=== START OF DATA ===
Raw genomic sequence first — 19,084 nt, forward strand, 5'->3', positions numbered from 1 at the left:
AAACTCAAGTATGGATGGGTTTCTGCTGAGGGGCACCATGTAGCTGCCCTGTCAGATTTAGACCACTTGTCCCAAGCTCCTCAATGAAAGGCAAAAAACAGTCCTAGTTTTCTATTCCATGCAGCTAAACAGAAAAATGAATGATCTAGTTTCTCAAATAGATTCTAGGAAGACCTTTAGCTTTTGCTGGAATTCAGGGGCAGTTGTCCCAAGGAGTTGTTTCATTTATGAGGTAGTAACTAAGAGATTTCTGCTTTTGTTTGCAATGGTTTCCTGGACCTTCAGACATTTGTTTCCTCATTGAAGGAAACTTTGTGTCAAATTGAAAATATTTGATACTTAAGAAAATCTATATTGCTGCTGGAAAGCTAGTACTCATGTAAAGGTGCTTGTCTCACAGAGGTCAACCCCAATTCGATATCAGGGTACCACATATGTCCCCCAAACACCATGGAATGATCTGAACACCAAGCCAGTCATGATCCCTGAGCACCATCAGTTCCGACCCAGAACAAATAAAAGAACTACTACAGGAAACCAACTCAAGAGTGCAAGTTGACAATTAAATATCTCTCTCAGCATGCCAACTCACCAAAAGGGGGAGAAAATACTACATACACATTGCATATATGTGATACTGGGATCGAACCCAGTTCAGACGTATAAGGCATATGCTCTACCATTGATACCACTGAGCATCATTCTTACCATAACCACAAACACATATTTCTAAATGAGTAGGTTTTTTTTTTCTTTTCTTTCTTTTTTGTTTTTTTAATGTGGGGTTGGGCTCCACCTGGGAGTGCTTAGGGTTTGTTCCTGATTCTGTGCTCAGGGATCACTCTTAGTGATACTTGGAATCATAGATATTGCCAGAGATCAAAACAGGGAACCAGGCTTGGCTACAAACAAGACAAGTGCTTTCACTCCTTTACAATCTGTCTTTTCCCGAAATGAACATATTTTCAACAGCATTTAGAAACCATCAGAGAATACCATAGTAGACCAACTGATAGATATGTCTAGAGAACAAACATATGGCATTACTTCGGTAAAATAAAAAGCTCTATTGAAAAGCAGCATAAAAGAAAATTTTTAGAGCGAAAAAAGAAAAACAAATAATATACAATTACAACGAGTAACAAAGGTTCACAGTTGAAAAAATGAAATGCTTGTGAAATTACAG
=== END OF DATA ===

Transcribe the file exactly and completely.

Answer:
Raw genomic sequence first — 19,084 nt, forward strand, 5'->3', positions numbered from 1 at the left:
AAACTCAAGTATGGATGGGTTTCTGCTGAGGGGCACCATGTAGCTGCCCTGTCAGATTTAGACCACTTGTCCCAAGCTCCTCAATGAAAGGCAAAAAACAGTCCTAGTTTTCTATTCCATGCAGCTAAACAGAAAAATGAATGATCTAGTTTCTCAAATAGATTCTAGGAAGACCTTTAGCTTTTGCTGGAATTCAGGGGCAGTTGTCCCAAGGAGTTGTTTCATTTATGAGGTAGTAACTAAGAGATTTCTGCTTTTGTTTGCAATGGTTTCCTGGACCTTCAGACATTTGTTTCCTCATTGAAGGAAACTTTGTGTCAAATTGAAAATATTTGATACTTAAGAAAATCTATATTGCTGCTGGAAAGCTAGTACTCATGTAAAGGTGCTTGTCTCACAGAGGTCAACCCCAATTCGATATCAGGGTACCACATATGTCCCCCAAACACCATGGAATGATCTGAACACCAAGCCAGTCATGATCCCTGAGCACCATCAGTTCCGACCCAGAACAAATAAAAGAACTACTACAGGAAACCAACTCAAGAGTGCAAGTTGACAATTAAATATCTCTCTCAGCATGCCAACTCACCAAAAGGGGGAGAAAATACTACATACACATTGCATATATGTGATACTGGGATCGAACCCAGTTCAGACGTATAAGGCATATGCTCTACCATTGATACCACTGAGCATCATTCTTACCATAACCACAAACACATATTTCTAAATGAGTAGGTTTTTTTTTTCTTTTCTTTCTTTTTTGTTTTTTTAATGTGGGGTTGGGCTCCACCTGGGAGTGCTTAGGGTTTGTTCCTGATTCTGTGCTCAGGGATCACTCTTAGTGATACTTGGAATCATAGATATTGCCAGAGATCAAAACAGGGAACCAGGCTTGGCTACAAACAAGACAAGTGCTTTCACTCCTTTACAATCTGTCTTTTCCCGAAATGAACATATTTTCAACAGCATTTAGAAACCATCAGAGAATACCATAGTAGACCAACTGATAGATATGTCTAGAGAACAAACATATGGCATTACTTCGGTAAAATAAAAAGCTCTATTGAAAAGCAGCATAAAAGAAAATTTTTAGAGCGAAAAAAGAAAAACAAATAATATACAATTACAACGAGTAACAAAGGTTCACAGTTGAAAAAATGAAATGCTTGTGAAATTACAG